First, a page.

"I thought I knew the state of my birth," Evers said to the crowd. "Going through the museums of my history, I wept, because I felt the blows, I felt the bullets, I felt the tears, I felt the cries."
Evers revealed a sense of weariness, despite her making peace with Mississippi.
"Today we are being challenged almost as most as we were when Medgar Evers was alive," Evers said. She encouraged the audience to visit the museums and learn the history of those who cared enough to put their lives on the line.
"Stand tall, be a Mississippian," Evers said. "Stand tall, be an American. Stand tall, in the belief that we have justice, equality, regardless of race, creed or color."
'Keep Living, Keep Living'
After Evers helped cut the ribbon and walked through the museum doors with Winter and a group of schoolchildren, she, Anderson and others spoke to reporters. Anderson said the effort to get a civil rights museum started for him in 1981 at Tougaloo College. He struggled to go through the Mississippi Civil Rights Museum.
"I hate to say this, but I told my grandson this, I can't go through it. It's difficult for me because it's not history. I went through today with the president, and it's unpleasant," he said. "... I am going to get through every bit of it, I've got an exhibit in there myself, but it's not history for me."
Anderson said his perspective on the civil rights museum is different from most Mississippians. "I think these museums are for young people, for my grandson, and what it will show them is separate-but-equal doesn't work. It will show them why Mississippi is 50th in every category. That museum explains Mississippi and where we are today," Anderson said.
Ahead of the bicentennial celebration, many black lawmakers introduced legislation to change the state flag, which contains the Confederate battle cross in its canton. Gunn supported legislative action but did not bring out a bill, saying he did not have the votes. The ceremony was devoid of any banners, save one person who held a Stennis flag throughout the ceremony. There are no flagpoles outside the new museums, which are on the MDAH campus.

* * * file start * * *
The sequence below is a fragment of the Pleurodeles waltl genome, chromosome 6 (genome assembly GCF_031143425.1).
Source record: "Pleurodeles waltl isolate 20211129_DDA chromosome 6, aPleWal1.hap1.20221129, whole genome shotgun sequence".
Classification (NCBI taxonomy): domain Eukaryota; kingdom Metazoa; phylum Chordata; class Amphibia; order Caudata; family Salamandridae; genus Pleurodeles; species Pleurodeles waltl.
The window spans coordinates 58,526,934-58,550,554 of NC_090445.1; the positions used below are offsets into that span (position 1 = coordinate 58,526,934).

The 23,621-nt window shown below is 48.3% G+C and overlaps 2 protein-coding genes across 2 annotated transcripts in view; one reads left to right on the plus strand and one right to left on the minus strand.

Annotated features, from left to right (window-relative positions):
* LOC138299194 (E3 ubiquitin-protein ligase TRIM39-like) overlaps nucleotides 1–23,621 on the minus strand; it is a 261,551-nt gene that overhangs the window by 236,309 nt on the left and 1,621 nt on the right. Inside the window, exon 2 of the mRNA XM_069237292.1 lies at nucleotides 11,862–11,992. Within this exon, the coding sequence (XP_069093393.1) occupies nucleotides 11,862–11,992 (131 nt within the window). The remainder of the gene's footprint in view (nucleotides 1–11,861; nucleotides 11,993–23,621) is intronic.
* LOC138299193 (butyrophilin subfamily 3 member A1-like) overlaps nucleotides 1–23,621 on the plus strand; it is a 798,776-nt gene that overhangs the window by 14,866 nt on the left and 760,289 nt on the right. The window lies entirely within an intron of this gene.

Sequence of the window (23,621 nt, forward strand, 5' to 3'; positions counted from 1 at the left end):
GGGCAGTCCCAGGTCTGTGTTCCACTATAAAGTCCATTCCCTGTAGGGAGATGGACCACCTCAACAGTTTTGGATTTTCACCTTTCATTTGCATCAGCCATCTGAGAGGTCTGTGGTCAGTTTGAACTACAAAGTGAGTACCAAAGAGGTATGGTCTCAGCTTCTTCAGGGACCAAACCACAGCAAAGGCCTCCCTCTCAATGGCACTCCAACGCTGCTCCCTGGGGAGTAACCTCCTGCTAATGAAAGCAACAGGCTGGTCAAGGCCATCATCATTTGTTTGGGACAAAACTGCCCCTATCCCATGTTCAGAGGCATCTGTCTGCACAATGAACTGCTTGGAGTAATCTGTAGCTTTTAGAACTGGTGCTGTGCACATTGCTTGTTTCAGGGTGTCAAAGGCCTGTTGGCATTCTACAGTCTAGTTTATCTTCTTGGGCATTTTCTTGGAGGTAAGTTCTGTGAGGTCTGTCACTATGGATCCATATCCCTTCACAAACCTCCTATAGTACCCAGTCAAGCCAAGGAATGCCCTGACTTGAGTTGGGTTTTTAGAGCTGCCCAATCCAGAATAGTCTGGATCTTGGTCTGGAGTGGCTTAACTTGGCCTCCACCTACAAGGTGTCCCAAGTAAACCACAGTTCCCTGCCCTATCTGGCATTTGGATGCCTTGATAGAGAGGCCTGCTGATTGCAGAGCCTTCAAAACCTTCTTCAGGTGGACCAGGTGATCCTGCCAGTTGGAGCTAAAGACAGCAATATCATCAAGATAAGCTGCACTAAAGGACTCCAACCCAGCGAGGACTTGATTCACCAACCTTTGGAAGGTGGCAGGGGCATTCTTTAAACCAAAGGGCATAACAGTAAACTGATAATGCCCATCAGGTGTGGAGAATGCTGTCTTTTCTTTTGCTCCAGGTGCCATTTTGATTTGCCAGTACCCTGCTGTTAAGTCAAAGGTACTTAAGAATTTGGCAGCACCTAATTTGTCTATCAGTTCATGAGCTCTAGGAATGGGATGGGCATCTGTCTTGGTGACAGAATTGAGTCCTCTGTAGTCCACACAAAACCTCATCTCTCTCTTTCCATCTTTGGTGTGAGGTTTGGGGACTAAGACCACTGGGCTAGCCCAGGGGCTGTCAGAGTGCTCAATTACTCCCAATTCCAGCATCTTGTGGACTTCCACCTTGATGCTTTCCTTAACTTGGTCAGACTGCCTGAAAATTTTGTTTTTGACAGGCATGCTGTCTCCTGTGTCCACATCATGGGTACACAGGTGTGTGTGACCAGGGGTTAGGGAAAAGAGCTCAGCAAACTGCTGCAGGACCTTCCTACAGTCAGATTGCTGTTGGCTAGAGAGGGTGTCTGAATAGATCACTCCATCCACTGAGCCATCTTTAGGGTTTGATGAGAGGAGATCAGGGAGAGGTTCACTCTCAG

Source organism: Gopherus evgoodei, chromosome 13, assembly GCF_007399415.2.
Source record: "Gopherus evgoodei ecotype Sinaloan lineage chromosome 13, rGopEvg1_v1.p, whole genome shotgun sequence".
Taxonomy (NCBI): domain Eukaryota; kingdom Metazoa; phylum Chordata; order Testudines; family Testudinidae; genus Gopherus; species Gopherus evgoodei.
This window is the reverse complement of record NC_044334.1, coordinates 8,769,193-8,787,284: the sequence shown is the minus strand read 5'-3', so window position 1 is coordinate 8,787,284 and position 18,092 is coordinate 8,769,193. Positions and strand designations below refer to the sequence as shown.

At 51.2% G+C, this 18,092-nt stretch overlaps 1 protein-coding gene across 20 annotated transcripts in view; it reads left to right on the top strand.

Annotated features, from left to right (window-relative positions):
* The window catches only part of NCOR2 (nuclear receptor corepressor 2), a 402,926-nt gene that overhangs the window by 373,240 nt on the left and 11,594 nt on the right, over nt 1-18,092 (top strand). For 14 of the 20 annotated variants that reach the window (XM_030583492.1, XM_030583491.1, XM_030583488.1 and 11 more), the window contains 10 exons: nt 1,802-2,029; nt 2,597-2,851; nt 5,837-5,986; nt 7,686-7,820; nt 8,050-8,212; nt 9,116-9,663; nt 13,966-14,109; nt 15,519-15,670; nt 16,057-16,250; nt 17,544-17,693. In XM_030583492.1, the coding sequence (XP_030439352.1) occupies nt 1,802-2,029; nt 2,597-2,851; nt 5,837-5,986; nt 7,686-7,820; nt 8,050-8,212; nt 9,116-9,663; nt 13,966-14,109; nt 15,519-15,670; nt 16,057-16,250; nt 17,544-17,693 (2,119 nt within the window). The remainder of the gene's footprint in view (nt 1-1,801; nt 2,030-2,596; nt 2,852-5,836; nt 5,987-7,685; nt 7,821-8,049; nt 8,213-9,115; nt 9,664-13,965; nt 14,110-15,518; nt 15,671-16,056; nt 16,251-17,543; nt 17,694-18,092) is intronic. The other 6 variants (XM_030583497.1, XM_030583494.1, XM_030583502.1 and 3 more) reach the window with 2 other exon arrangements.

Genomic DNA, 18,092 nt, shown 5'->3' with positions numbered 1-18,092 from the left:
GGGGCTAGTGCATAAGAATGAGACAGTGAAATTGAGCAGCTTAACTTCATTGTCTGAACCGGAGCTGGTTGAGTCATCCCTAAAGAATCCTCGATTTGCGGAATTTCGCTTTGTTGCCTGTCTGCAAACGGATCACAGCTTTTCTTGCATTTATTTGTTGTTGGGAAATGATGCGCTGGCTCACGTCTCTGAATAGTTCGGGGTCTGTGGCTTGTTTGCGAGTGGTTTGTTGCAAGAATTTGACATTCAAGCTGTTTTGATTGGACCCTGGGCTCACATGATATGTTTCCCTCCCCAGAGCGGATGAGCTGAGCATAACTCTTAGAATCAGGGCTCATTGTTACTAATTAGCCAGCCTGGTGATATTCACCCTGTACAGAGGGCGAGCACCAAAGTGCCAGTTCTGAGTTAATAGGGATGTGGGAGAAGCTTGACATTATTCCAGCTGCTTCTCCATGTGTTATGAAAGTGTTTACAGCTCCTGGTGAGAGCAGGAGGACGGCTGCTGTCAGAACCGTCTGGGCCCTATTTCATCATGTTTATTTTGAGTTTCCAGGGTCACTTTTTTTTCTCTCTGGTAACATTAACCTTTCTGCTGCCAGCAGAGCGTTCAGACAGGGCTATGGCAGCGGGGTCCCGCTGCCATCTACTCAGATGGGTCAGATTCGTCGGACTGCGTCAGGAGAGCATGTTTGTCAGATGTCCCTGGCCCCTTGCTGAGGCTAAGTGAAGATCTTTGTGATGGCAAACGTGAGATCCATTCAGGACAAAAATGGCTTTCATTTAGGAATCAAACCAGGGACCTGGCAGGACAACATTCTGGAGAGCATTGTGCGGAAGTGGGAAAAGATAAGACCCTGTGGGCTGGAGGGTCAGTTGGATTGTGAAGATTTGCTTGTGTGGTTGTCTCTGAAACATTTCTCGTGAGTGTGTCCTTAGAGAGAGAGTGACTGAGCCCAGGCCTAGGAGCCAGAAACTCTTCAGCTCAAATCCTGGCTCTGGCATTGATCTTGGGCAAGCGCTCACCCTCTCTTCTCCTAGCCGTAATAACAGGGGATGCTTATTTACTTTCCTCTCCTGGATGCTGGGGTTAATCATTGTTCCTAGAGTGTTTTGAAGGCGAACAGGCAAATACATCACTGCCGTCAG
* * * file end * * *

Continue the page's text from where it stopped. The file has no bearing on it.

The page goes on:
"The flag poles are in front of the Old Capitol down the street," she said.
John Dittmer, author of "Local People," dispelled ideas that state funding meant that state leaders sought to intervene with the content. Dittmer said there was never any word from above telling historians and scholars working what to do.
"I don't know of any museum that hits racism so straightforwardly and so hard. When you walk in and see the names of people who were lynched, this is not trying to cover anything up," he said Saturday.
Evers never mentioned Donald Trump by name but said that she sees prejudice, hatred and negativism today she never thought she would see again.
"I'm a little bit weary at this point, but (there is) something about the spirit of justice that raises up like a war horse," Evers told reporters. "That horse that stands with its back sunk in and hears a bell, and I like to say, the bell of freedom, and all of a sudden, the horse is straight and the back becomes stiff and you become determined all over again. And I have to fight for the future of this country, my children."
Evers said she came out of the civil rights museum a changed person.
"I felt the pain all over again. I felt the hope all over again. I felt the determination all over, again, and I came out renewed. ... And if it can happen to me, it can happen to anyone or shall I say almost anyone—and you can take that any way you want," Evers told reporters.
Evers confessed to media that she has fantasized about striking back and getting her hands on a machine gun. "It's not pretty, but it's the truth. ... We can, and we do overcome," she said.
A reporter from Ireland at the opening asked Evers how she learned to forgive.
"It's very difficult—I'm speaking for myself—but I had a great teacher in my husband. We had a discussion one night about some event. ... I never shall forget, I said to him, 'I hate those people.' Medgar gave me one of his looks that could have run chills through your body. And he told me, 'I'm disappointed in you. You should learn to rise above your hatred, and turn it into something positive,'" Evers said.
"My question to him was, 'How dare you say that to me when I see pain and suffering...?' I recall vividly he gave me a look that I would not want to see, and he simply shook his head then walked away, turned around and said something that my grandmother used to say: 'Keep living, keep living, and you will understand. Work for the future. Work for the children.'
"I will never forget that," she said.
CORRECTION: A previous version of the story mistakenly listed Vernon Dahmer as a lawyer. We apologize for the error.
Read more about the new museums at jacksonfreepress.com/2museums.